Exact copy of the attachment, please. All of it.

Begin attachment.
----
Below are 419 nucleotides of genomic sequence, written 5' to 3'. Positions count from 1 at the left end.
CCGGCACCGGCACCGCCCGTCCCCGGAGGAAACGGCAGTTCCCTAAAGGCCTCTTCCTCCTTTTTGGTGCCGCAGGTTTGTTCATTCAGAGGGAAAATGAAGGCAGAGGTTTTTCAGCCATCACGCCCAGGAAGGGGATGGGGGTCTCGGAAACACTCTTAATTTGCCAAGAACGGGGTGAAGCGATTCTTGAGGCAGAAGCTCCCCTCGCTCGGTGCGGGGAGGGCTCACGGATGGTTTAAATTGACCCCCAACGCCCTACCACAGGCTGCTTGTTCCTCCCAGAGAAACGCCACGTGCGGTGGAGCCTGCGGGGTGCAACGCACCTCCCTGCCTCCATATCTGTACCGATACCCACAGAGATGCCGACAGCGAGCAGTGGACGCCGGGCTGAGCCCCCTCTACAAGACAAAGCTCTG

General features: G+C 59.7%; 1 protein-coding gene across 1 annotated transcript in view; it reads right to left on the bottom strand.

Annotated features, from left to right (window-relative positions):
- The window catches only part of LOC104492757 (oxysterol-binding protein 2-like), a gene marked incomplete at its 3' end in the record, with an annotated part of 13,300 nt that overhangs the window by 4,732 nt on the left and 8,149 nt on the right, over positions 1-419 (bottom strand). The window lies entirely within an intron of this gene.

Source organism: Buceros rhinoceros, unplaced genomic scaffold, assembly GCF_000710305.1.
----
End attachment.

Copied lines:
Below are 419 nucleotides of genomic sequence, written 5' to 3'. Positions count from 1 at the left end.
CCGGCACCGGCACCGCCCGTCCCCGGAGGAAACGGCAGTTCCCTAAAGGCCTCTTCCTCCTTTTTGGTGCCGCAGGTTTGTTCATTCAGAGGGAAAATGAAGGCAGAGGTTTTTCAGCCATCACGCCCAGGAAGGGGATGGGGGTCTCGGAAACACTCTTAATTTGCCAAGAACGGGGTGAAGCGATTCTTGAGGCAGAAGCTCCCCTCGCTCGGTGCGGGGAGGGCTCACGGATGGTTTAAATTGACCCCCAACGCCCTACCACAGGCTGCTTGTTCCTCCCAGAGAAACGCCACGTGCGGTGGAGCCTGCGGGGTGCAACGCACCTCCCTGCCTCCATATCTGTACCGATACCCACAGAGATGCCGACAGCGAGCAGTGGACGCCGGGCTGAGCCCCCTCTACAAGACAAAGCTCTG

General features: G+C 59.7%; 1 protein-coding gene across 1 annotated transcript in view; it reads right to left on the bottom strand.

Annotated features, from left to right (window-relative positions):
- The window catches only part of LOC104492757 (oxysterol-binding protein 2-like), a gene marked incomplete at its 3' end in the record, with an annotated part of 13,300 nt that overhangs the window by 4,732 nt on the left and 8,149 nt on the right, over positions 1-419 (bottom strand). The window lies entirely within an intron of this gene.

Source organism: Buceros rhinoceros, unplaced genomic scaffold, assembly GCF_000710305.1.